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Navigating the Complicated Nature of Thanksgiving

It's Thanksgiving Day in the United States, with many spending a day of feasting, family gatherings, and expressions of gratitude. It's a time to reflect on the blessings in our lives and give thanks for the abundance we enjoy. However, the Thanksgiving holiday is a complex and often controversial occasion, with a history that is deeply intertwined with the indigenous people of the United States. In the days leading up to this holiday, I have been listening and exploring the multifaceted nature of Thanksgiving and considering how I can honor the true story behind it, and maintain the spirit of gratitude.


The Story Behind Thanksgiving

Thanksgiving has its origins in the early 17th century when English Pilgrims and Wampanoag Native Americans came together to celebrate a successful harvest. This event is often portrayed as a harmonious feast of unity between the two groups. While this is partly true, the full story is more nuanced and reflects the complicated history of colonization and displacement of indigenous peoples.


The arrival of European settlers led to the colonization of indigenous lands, violence, and the introduction of diseases that devastated Native American communities. It's essential to acknowledge the suffering and injustices that indigenous peoples endured and continue to face as a result of colonization.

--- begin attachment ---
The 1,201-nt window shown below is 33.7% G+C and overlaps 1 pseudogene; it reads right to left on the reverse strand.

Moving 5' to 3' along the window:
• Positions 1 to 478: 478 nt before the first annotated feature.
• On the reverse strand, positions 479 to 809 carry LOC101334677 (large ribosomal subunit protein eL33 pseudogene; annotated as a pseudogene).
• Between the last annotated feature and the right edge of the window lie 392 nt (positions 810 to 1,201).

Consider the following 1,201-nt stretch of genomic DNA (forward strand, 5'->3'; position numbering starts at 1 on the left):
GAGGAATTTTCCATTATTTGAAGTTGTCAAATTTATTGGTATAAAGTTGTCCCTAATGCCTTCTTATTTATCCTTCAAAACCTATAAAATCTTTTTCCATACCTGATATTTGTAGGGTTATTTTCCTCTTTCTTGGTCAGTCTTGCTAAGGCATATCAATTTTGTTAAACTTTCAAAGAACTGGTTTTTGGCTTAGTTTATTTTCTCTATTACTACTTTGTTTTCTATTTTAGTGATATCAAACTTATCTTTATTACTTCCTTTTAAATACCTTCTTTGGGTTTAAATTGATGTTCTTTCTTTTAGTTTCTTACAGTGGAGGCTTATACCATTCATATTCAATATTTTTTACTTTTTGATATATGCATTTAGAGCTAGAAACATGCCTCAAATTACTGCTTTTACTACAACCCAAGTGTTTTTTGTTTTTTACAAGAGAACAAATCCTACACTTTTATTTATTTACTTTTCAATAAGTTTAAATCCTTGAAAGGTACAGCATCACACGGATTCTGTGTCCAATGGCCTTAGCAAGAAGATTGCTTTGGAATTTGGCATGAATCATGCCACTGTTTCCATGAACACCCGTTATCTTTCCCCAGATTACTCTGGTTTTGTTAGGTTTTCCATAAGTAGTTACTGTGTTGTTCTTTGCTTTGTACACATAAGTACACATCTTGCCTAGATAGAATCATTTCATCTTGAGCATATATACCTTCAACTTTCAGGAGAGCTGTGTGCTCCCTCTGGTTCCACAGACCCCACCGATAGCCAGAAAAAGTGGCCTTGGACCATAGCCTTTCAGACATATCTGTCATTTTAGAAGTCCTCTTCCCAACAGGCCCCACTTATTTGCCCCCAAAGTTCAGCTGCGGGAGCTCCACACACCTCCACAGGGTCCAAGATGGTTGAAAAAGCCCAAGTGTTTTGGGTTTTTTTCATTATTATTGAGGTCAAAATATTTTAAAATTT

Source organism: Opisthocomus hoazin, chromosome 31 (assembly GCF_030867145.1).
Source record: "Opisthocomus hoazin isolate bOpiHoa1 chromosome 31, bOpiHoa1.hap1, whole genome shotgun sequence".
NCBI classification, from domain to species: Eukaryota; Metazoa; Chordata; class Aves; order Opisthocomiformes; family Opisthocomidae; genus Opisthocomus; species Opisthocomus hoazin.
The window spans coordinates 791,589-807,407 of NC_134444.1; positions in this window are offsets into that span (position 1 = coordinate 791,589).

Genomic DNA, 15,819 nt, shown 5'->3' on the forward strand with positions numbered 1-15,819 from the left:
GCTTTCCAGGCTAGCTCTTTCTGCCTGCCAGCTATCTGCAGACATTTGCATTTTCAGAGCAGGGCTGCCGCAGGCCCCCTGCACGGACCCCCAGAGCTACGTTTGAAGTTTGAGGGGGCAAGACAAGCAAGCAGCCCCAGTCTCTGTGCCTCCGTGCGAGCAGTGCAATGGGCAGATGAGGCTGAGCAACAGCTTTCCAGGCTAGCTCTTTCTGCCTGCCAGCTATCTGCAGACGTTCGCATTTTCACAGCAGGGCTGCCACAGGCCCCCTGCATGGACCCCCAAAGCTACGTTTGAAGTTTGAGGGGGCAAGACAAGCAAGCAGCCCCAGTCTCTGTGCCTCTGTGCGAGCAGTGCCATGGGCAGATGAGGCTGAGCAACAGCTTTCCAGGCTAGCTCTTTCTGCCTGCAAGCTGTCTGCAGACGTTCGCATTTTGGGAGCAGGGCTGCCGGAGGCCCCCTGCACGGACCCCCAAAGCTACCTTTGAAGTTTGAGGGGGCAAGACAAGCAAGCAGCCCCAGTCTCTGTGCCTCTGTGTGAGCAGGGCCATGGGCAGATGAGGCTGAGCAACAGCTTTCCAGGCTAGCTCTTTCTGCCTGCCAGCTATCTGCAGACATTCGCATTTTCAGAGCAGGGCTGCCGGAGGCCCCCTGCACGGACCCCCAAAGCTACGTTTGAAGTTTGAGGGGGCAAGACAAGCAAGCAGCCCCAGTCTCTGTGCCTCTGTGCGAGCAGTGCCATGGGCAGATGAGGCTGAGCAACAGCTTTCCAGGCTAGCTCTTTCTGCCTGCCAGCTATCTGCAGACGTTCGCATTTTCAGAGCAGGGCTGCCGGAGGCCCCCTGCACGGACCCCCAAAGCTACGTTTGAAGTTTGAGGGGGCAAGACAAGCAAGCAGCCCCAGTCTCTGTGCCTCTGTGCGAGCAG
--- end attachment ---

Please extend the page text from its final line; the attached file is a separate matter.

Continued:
Honoring Indigenous Peoples

To navigate the complexities of Thanksgiving, it's crucial to honor and recognize the indigenous peoples of the United States. Here are some meaningful ways to do so:

  1. Educate Yourself: Take the time to learn about the history and culture of the indigenous people of your region. Understanding their stories and struggles is a vital step towards honoring them.

  2. Acknowledge the Land: Begin your Thanksgiving celebration by acknowledging the traditional indigenous lands you are on. Many websites and resources can help you find this information such as native-land.ca.


I live on land that has been tended and stewarded by the Quinnipiac and Wappingers peoples in Connecticut, and to them I offer deep gratitude.

  1. Support Indigenous Communities: Consider donating to indigenous organizations or buying products from indigenous-owned businesses. Your support can make a real difference in their lives.

  2. Share Their Stories: Encourage open discussions about indigenous history and issues during your Thanksgiving gathering. Share stories and resources that shed light on their experiences.

Gratitude and Thanksgiving

Gratitude is at the heart of Thanksgiving, and it's essential to maintain this spirit while also acknowledging the holiday's complex history. Here's how you can do it:

  1. Reflect on Blessings: Take a moment to reflect on the things you are genuinely grateful for in your life. Express your gratitude to those around you.

  2. Practice Mindfulness: Be present in the moment during your Thanksgiving celebration. Enjoy the food, the company, and the love that surrounds you.

  3. Extend Gratitude: Extend your gratitude beyond your family and friends. Consider ways to give back to your community and those in need.

  4. Teach the Next Generation: Use Thanksgiving as an opportunity to teach younger generations about gratitude, empathy, and the importance of honoring indigenous peoples.

This is an opportunity to transform Thanksgiving into a meaningful occasion that not only celebrates our blessings but also acknowledges the resilience and culture of the indigenous peoples who have been an integral part of this land for centuries. In doing so, we can strive for a more inclusive and compassionate holiday season for all.

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